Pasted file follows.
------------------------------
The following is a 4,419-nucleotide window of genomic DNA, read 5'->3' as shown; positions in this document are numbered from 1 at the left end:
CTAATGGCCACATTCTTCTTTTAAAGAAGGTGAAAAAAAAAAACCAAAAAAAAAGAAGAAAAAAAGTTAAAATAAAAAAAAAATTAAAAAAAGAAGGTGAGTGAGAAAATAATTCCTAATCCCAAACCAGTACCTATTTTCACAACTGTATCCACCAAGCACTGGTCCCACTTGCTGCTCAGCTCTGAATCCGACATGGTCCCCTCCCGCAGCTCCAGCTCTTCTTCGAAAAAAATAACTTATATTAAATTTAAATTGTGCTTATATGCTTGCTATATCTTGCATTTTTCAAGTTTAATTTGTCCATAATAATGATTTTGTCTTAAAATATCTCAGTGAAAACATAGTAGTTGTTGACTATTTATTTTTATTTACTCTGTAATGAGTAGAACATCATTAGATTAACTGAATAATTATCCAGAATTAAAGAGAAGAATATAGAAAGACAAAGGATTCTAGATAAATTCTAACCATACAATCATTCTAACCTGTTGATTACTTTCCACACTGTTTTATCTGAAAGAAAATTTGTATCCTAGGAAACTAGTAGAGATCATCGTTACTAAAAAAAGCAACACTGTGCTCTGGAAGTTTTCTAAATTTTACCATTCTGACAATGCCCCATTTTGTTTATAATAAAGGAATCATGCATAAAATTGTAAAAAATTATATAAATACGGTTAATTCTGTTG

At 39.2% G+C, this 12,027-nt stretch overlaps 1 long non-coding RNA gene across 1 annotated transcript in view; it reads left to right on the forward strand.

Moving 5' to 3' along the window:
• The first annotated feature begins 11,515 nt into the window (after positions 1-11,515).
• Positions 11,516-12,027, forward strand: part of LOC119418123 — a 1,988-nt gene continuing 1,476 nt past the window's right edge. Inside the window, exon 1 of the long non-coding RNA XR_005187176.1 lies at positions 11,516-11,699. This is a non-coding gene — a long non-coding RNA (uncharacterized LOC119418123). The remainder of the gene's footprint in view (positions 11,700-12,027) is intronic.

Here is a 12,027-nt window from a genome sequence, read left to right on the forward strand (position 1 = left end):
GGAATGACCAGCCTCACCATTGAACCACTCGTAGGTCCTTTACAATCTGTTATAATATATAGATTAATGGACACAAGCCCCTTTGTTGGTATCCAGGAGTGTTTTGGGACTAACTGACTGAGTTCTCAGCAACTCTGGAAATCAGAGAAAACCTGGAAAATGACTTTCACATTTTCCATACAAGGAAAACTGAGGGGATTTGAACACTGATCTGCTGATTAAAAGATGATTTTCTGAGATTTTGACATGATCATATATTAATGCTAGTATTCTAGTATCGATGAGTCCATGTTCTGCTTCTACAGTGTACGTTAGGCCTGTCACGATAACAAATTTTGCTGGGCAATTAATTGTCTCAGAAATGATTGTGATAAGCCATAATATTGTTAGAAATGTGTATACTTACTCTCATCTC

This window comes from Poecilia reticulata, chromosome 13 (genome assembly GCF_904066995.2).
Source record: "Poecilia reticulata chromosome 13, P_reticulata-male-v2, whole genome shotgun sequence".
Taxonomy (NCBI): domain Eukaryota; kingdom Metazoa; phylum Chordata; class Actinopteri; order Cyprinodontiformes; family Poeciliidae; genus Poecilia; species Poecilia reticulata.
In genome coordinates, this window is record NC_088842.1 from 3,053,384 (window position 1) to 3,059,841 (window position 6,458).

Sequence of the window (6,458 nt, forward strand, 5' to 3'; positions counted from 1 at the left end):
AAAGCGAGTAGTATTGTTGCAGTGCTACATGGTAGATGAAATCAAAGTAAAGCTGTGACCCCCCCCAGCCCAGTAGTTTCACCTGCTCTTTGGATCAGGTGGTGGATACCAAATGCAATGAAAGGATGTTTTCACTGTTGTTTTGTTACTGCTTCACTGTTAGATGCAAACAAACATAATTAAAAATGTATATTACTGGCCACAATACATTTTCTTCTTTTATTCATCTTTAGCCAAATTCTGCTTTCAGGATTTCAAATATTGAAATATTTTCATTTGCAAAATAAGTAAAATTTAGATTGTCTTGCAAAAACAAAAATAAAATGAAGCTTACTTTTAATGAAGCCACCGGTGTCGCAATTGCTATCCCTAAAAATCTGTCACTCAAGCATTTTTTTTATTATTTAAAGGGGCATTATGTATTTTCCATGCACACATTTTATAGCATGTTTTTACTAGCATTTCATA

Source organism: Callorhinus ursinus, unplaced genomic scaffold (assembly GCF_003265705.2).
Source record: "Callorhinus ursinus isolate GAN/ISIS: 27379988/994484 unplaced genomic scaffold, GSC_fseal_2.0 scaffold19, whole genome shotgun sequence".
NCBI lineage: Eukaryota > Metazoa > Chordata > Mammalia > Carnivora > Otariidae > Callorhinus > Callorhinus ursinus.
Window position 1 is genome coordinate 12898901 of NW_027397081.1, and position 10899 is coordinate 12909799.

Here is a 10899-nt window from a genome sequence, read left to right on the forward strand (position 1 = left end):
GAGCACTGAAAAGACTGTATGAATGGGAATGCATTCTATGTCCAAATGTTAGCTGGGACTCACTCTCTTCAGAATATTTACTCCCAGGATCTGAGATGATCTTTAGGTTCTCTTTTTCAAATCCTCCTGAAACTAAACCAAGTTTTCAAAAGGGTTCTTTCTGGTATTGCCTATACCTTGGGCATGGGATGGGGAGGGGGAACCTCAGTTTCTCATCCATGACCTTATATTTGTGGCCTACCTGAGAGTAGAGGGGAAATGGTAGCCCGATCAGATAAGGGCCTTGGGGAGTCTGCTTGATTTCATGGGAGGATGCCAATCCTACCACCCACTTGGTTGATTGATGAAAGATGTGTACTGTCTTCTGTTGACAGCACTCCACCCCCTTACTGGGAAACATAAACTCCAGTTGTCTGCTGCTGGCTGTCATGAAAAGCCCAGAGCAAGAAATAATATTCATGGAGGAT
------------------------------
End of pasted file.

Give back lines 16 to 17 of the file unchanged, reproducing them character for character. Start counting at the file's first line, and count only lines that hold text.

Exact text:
Source record: "Callorhinus ursinus isolate GAN/ISIS: 27379988/994484 unplaced genomic scaffold, GSC_fseal_2.0 scaffold19, whole genome shotgun sequence".
NCBI lineage: Eukaryota > Metazoa > Chordata > Mammalia > Carnivora > Otariidae > Callorhinus > Callorhinus ursinus.